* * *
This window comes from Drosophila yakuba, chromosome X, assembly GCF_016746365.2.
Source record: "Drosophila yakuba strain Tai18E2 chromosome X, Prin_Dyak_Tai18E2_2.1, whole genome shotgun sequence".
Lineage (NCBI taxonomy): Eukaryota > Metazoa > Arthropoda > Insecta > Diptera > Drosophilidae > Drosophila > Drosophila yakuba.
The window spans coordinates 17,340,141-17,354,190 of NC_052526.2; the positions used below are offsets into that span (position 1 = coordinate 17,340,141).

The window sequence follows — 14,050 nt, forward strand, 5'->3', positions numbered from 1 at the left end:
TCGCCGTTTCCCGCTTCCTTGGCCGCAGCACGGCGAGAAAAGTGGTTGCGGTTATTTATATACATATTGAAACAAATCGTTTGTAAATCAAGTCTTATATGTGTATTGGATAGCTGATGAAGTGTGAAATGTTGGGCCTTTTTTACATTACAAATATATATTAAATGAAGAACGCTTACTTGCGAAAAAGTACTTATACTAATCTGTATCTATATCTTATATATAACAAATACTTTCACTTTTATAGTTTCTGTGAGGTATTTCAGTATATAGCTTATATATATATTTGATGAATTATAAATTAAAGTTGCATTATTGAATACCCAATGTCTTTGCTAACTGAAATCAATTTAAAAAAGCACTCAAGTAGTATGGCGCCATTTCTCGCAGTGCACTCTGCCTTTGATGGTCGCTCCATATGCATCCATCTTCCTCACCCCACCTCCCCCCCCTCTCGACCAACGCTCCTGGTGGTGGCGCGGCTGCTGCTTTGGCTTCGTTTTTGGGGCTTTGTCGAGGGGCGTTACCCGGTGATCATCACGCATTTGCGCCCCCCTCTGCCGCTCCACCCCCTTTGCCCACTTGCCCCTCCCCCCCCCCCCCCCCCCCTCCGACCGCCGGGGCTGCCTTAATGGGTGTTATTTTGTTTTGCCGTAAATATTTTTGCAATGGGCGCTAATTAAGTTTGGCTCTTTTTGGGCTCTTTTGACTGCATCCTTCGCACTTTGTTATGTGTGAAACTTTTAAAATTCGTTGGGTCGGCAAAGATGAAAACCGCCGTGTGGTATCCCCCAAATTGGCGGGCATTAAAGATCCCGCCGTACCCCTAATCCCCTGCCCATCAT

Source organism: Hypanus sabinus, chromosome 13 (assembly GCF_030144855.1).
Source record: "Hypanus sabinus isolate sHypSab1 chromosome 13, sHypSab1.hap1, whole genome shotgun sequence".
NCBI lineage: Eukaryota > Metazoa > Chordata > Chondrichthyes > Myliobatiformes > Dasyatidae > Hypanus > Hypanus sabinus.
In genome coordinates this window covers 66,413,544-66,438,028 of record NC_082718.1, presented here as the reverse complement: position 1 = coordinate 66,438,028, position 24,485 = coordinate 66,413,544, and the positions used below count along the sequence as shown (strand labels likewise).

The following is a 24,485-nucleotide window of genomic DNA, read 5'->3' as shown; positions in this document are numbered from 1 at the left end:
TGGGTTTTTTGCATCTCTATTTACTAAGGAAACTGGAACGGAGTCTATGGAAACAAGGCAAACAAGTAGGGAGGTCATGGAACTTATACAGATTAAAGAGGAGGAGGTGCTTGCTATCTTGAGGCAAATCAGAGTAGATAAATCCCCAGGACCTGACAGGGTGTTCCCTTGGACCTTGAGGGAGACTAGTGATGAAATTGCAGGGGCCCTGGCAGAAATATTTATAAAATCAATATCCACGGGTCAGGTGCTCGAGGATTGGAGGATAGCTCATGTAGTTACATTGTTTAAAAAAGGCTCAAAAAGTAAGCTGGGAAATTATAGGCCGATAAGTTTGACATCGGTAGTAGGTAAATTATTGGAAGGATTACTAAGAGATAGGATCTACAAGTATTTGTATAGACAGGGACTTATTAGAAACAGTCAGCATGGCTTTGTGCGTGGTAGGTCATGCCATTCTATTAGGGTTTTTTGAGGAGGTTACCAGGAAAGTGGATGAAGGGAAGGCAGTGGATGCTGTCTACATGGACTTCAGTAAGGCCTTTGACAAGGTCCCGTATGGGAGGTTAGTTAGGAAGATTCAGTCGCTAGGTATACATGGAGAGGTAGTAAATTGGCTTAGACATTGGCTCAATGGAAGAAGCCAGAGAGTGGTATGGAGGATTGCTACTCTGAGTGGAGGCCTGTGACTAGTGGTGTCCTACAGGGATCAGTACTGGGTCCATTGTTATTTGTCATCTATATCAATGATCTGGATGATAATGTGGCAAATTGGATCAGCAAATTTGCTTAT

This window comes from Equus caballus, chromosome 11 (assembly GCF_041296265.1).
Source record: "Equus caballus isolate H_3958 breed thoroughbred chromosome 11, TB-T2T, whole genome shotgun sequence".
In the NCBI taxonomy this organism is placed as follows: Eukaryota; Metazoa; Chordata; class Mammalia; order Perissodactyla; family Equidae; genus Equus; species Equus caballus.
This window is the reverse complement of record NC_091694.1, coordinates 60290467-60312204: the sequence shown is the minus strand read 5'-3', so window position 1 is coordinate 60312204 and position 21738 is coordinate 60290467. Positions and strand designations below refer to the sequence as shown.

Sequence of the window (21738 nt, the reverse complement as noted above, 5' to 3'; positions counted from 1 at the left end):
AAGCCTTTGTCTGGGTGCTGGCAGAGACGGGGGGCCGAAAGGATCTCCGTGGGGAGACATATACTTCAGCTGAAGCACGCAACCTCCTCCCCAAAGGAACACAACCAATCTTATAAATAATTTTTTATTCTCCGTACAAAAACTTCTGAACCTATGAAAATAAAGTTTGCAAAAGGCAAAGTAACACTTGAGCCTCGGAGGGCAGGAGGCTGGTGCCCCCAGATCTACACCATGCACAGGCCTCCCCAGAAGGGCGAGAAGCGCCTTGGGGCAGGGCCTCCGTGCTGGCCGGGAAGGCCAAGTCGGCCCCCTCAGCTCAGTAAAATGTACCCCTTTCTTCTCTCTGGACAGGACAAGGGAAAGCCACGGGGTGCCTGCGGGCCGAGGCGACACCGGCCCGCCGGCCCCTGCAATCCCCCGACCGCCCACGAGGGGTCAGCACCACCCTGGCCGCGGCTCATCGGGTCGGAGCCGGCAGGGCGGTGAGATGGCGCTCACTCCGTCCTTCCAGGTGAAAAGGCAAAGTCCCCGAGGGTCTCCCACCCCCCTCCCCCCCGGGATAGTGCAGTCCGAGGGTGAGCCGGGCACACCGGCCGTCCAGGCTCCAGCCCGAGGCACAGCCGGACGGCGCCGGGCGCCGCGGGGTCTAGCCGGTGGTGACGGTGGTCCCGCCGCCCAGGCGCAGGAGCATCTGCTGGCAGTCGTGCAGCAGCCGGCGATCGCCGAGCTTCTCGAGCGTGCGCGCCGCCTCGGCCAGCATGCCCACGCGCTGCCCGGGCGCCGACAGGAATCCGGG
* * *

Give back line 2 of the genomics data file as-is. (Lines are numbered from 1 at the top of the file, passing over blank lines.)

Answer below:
Source record: "Drosophila yakuba strain Tai18E2 chromosome X, Prin_Dyak_Tai18E2_2.1, whole genome shotgun sequence".